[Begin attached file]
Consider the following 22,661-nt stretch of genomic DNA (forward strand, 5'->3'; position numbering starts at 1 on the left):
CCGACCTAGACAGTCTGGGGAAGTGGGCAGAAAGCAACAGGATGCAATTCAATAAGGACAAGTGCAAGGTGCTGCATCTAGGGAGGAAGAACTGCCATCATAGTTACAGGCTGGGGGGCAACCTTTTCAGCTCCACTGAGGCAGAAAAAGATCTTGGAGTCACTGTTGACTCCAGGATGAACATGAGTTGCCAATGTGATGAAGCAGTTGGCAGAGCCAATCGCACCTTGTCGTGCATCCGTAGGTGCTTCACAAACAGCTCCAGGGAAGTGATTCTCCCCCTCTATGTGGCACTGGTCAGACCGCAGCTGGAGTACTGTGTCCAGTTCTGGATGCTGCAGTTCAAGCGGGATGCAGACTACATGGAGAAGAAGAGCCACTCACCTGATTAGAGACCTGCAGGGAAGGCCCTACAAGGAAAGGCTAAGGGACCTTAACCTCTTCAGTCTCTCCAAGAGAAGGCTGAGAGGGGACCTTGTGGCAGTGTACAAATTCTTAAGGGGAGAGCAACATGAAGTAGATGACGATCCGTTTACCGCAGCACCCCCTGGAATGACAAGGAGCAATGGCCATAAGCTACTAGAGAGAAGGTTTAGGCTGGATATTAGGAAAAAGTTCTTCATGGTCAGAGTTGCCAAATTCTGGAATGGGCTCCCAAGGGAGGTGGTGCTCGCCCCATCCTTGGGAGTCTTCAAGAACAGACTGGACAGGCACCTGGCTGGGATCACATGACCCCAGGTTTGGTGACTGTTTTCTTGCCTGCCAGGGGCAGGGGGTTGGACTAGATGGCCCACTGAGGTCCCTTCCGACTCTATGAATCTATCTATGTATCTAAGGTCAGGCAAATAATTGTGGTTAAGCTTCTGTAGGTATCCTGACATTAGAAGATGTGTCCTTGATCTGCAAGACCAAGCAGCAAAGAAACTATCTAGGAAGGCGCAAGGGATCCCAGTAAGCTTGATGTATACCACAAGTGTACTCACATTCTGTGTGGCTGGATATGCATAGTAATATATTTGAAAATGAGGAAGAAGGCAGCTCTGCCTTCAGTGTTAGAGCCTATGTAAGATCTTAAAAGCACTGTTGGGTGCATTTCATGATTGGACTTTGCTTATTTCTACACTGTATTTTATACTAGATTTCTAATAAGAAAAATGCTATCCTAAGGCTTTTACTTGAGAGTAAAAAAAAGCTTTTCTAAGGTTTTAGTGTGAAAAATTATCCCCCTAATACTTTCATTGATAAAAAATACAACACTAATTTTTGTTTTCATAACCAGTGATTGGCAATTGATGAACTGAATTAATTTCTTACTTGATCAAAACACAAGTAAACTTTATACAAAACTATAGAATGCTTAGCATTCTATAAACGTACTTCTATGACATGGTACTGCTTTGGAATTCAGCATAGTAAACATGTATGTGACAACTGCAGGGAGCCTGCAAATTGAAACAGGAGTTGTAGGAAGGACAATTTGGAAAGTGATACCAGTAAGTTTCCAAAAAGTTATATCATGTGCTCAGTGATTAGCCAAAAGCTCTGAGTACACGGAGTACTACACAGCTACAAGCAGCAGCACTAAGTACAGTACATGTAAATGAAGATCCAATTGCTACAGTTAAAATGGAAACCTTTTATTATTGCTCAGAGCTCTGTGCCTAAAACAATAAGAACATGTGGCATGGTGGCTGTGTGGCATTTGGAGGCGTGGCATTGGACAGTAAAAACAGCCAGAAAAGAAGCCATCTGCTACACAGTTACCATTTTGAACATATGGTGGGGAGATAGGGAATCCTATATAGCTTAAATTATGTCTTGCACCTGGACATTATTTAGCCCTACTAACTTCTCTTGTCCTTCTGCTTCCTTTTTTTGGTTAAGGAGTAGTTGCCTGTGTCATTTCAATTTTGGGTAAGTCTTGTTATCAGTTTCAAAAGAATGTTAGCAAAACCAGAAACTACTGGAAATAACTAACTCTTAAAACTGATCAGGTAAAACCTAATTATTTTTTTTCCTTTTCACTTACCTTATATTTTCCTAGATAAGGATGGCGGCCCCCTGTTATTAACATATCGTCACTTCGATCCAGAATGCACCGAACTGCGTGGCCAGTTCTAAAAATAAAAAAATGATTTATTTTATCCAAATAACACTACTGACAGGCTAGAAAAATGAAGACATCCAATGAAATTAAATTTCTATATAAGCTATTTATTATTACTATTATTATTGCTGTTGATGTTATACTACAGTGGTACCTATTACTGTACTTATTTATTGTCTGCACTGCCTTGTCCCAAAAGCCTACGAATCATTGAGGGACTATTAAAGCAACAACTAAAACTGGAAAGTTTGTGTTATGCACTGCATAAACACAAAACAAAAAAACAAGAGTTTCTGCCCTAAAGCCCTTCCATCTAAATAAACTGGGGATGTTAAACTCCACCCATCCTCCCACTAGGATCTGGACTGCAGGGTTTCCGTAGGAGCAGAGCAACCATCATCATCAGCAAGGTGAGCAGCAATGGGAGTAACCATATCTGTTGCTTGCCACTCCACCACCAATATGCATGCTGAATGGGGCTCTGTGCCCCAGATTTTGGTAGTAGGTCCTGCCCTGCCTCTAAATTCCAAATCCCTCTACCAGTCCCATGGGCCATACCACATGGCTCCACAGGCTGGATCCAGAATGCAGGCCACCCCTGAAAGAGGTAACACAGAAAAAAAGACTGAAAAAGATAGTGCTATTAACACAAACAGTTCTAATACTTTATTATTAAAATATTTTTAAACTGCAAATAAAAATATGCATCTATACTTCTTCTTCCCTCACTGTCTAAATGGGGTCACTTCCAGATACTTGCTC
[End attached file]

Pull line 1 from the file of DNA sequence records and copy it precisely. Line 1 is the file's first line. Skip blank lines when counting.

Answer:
Consider the following 22,661-nt stretch of genomic DNA (forward strand, 5'->3'; position numbering starts at 1 on the left):